Wednesday, June 21, 2006

Values and the value in corruption

Commentary by Dick Dorworth


By DICK DORWORTH

Dick Dorworth

A couple of weeks ago while driving in Montana and listening to a local radio call-in show, I heard something about corrupt values in politics honestly expressed. Honesty in politics is always refreshing, in part, because it is so rare, even when it reveals a like corruption in the values of the citizenry. Voters are fond of forgetting that corrupt politicians embody the values of those who elect them to office. The two radio hosts were reviewing a previous show, which had been about Montana's Sen. Conrad Burns, who will be the Republican candidate seeking a fourth term in November. Should he be re-elected?

Burns has been called one of the 13 most corrupt members of Congress by two political watchdog groups and one of the five worst senators by Time magazine, which termed him "serially offensive" for such loose-brained statements as calling Arabs "ragheads." To say that Burns is racially challenged is to give bigotry a bad name and is a politeness he has not earned. Though he has received the highest (100 percent or A) ratings from PACs like the National Right to Life Committee, National Rifle Association, American Land Rights Association and the Christian Coalition, Burns is currently up to the bottom line of his loose brain in alligators and allegations. They involve money received from, and Senate votes on behalf of, Jack Abramoff, whose honest plea of guilty to corruption of public officials and subsequent cooperation in exchange for a reduced sentence should eventually bring some welcome refreshment to Congress' tired, old, corrupt body.

The more of his old lawmaker friends he fingers, the more refreshing it will eventually be for Congress, and, depending on the details of the deal he cut with prosecutors, the less time Abramoff spends in jail the more refreshing it will be for him. It is a refreshing arrangement for all, except for an as-yet-undetermined number of corrupt congressmen and their staffs.

The radio hosts reported that people who called in ranged between two camps on Burns. One held that if he really is as corrupt, inept and serially offensive as he has been portrayed, then he should not be re-elected. This view is ethically refreshing and should be a no-brainer to endorse.

The second camp, however, questioned whether it was in Montana's best interests to lose a man of such seniority, connection and influence in Washington. Burns, after all, has been in the Senate since 1989 and is powerful, influential and experienced. (He originally ran on a term-limits platform, promising to step down after two terms, but the experience of power helped him have a change of heart and mind on this matter.)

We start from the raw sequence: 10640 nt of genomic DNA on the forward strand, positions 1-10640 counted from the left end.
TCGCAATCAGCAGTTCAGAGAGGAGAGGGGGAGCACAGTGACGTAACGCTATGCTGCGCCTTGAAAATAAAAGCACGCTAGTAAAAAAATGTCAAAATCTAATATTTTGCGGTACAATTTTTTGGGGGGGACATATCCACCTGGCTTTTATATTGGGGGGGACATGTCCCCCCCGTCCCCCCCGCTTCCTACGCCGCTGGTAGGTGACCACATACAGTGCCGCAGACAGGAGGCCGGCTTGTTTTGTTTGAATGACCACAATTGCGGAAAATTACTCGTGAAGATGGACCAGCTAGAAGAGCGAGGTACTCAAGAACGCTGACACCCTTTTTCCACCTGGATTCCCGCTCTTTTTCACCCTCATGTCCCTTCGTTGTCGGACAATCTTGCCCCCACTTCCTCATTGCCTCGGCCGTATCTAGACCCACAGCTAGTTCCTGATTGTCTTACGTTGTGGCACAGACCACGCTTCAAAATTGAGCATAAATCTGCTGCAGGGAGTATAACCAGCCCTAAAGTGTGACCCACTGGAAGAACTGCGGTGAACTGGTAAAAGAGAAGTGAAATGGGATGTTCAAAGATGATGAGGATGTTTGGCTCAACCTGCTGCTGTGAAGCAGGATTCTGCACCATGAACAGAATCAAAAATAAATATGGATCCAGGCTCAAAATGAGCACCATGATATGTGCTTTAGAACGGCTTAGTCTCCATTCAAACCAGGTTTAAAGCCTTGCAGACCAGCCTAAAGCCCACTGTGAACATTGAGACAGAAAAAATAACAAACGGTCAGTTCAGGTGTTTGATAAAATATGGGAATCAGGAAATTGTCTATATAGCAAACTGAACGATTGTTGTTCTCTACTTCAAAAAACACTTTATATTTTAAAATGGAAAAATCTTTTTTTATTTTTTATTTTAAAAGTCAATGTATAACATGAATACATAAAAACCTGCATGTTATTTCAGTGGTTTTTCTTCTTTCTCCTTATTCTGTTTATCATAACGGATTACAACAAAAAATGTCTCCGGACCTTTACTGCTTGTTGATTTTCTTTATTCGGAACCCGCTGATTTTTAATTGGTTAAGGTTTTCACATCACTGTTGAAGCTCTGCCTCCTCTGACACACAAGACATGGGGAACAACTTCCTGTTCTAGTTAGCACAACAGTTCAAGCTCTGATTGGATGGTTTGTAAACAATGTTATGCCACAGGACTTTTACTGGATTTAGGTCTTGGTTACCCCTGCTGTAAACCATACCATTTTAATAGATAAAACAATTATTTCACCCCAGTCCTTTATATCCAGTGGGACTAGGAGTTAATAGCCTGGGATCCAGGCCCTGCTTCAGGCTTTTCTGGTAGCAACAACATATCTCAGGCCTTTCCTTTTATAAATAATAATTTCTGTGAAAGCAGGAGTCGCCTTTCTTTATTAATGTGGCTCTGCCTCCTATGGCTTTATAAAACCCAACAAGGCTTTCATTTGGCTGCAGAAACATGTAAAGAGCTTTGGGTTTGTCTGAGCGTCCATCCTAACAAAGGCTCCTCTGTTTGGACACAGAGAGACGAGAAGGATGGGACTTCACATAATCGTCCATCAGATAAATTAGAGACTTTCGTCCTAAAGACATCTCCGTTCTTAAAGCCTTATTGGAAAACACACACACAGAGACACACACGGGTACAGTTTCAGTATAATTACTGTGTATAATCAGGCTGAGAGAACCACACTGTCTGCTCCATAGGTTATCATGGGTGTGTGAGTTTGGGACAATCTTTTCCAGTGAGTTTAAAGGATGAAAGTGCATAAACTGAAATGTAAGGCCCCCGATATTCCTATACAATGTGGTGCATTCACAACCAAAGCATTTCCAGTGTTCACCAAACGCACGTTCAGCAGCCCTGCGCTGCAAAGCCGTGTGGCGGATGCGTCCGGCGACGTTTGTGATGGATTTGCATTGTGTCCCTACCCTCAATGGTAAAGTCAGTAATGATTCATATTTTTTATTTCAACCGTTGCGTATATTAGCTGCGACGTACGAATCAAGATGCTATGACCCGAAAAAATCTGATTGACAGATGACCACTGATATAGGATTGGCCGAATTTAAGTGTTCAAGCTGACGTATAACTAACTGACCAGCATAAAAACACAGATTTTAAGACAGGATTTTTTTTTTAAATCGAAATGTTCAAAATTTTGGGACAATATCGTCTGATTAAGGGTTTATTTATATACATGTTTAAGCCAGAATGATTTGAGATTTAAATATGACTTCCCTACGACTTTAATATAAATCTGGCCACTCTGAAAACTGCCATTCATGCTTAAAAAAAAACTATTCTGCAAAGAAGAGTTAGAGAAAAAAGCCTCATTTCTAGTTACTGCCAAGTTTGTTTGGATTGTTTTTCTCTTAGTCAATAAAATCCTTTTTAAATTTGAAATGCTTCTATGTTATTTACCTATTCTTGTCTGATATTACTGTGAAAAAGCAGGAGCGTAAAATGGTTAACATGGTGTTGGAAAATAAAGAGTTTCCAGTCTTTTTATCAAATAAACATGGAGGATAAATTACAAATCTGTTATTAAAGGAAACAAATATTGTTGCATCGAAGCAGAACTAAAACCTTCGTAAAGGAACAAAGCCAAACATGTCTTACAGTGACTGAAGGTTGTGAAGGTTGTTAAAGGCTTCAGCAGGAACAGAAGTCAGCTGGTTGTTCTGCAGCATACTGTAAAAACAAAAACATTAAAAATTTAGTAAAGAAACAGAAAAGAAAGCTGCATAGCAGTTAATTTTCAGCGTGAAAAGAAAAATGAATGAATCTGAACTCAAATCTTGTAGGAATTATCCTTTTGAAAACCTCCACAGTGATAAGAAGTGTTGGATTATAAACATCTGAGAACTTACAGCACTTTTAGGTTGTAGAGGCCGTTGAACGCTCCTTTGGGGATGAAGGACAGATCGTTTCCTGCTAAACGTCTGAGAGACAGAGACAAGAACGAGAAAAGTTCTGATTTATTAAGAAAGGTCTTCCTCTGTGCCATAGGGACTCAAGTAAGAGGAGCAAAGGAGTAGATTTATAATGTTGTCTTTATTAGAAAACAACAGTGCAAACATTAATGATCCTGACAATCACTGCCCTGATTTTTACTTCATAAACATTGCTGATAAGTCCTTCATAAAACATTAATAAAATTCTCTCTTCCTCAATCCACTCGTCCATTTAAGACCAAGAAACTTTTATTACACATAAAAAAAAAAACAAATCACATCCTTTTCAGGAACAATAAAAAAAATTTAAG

He is a member of the powerful Senate Committee on Appropriations and is the chairman of two important sub-committees, one of which gives him jurisdiction over all federal lands, the National Park Service and the budget for the Bureau of Indian Affairs. Burns may be one of the five worst senators in America, but he brings the pork home to Montana. The second camp holds that what he contributes to the state because of his position in Washington is more important than serial offensiveness, making the all-star teams in both worst and most corrupt congressmen categories and allegations of serious legal, ethical and moral breaches of the public trust. Abramoff gave more money to Burns than he gave to any other congressman, though Burns hasn't publicly said yet, "Th-th-that's all, folks."

The second camp isn't maintaining that the allegations against Burns are without foundation, nor does it hold with Burns' personal public position that his problems are caused by "the Eastern liberal press." It simply holds that the ends justify the means: If it's good for Montana, it's good for the country. Such in-your-face candor is, in its own way, as refreshing as it is loose-brained, short-sighted and ethically disturbing. At least it is not hiding in denial, nor playing smoke and mirrors with reality. It is accepting the reality and responsibility that Burns embodies its values.

How refreshing.

How refreshing for a constituency to accept responsibility for the true—as opposed to the denied and smoked-and-mirrored—values, politics and practices of its elected officials. This has great and largely untapped potential to alter the American political system.

All those who voted for the current national, state and local politicians who administer and govern the country are responsible for those governments and their policies and actions, for those elected officials represent the people and embody their values.

It's not always pretty or comfortable, but it is refreshing when people accept responsibility for their own government. Gandhi, as he did so often, said it best: "We get the government we deserve. When we improve, the government is also bound to improve."




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